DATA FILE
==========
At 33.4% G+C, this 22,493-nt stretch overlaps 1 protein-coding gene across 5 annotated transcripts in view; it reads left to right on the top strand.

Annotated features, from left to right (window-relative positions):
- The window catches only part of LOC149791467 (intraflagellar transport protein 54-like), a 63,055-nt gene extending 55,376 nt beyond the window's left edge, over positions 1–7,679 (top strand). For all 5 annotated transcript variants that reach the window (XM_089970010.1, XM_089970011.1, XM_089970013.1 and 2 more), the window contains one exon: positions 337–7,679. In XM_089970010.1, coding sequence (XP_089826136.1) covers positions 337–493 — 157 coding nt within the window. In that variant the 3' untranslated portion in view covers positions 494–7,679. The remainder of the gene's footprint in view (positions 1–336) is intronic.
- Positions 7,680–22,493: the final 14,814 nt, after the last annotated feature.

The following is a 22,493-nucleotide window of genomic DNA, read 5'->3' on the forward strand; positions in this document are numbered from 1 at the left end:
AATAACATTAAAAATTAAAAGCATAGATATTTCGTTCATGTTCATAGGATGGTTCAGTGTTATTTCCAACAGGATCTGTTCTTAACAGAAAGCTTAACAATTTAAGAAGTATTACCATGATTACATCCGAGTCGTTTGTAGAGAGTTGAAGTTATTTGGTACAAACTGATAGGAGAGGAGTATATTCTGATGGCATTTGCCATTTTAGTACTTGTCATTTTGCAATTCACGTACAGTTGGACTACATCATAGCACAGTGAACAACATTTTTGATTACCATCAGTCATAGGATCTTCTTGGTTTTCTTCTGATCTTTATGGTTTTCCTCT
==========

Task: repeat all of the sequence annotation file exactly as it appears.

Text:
At 33.4% G+C, this 22,493-nt stretch overlaps 1 protein-coding gene across 5 annotated transcripts in view; it reads left to right on the top strand.

Annotated features, from left to right (window-relative positions):
- The window catches only part of LOC149791467 (intraflagellar transport protein 54-like), a 63,055-nt gene extending 55,376 nt beyond the window's left edge, over positions 1–7,679 (top strand). For all 5 annotated transcript variants that reach the window (XM_089970010.1, XM_089970011.1, XM_089970013.1 and 2 more), the window contains one exon: positions 337–7,679. In XM_089970010.1, coding sequence (XP_089826136.1) covers positions 337–493 — 157 coding nt within the window. In that variant the 3' untranslated portion in view covers positions 494–7,679. The remainder of the gene's footprint in view (positions 1–336) is intronic.
- Positions 7,680–22,493: the final 14,814 nt, after the last annotated feature.

The following is a 22,493-nucleotide window of genomic DNA, read 5'->3' on the forward strand; positions in this document are numbered from 1 at the left end:
AATAACATTAAAAATTAAAAGCATAGATATTTCGTTCATGTTCATAGGATGGTTCAGTGTTATTTCCAACAGGATCTGTTCTTAACAGAAAGCTTAACAATTTAAGAAGTATTACCATGATTACATCCGAGTCGTTTGTAGAGAGTTGAAGTTATTTGGTACAAACTGATAGGAGAGGAGTATATTCTGATGGCATTTGCCATTTTAGTACTTGTCATTTTGCAATTCACGTACAGTTGGACTACATCATAGCACAGTGAACAACATTTTTGATTACCATCAGTCATAGGATCTTCTTGGTTTTCTTCTGATCTTTATGGTTTTCCTCT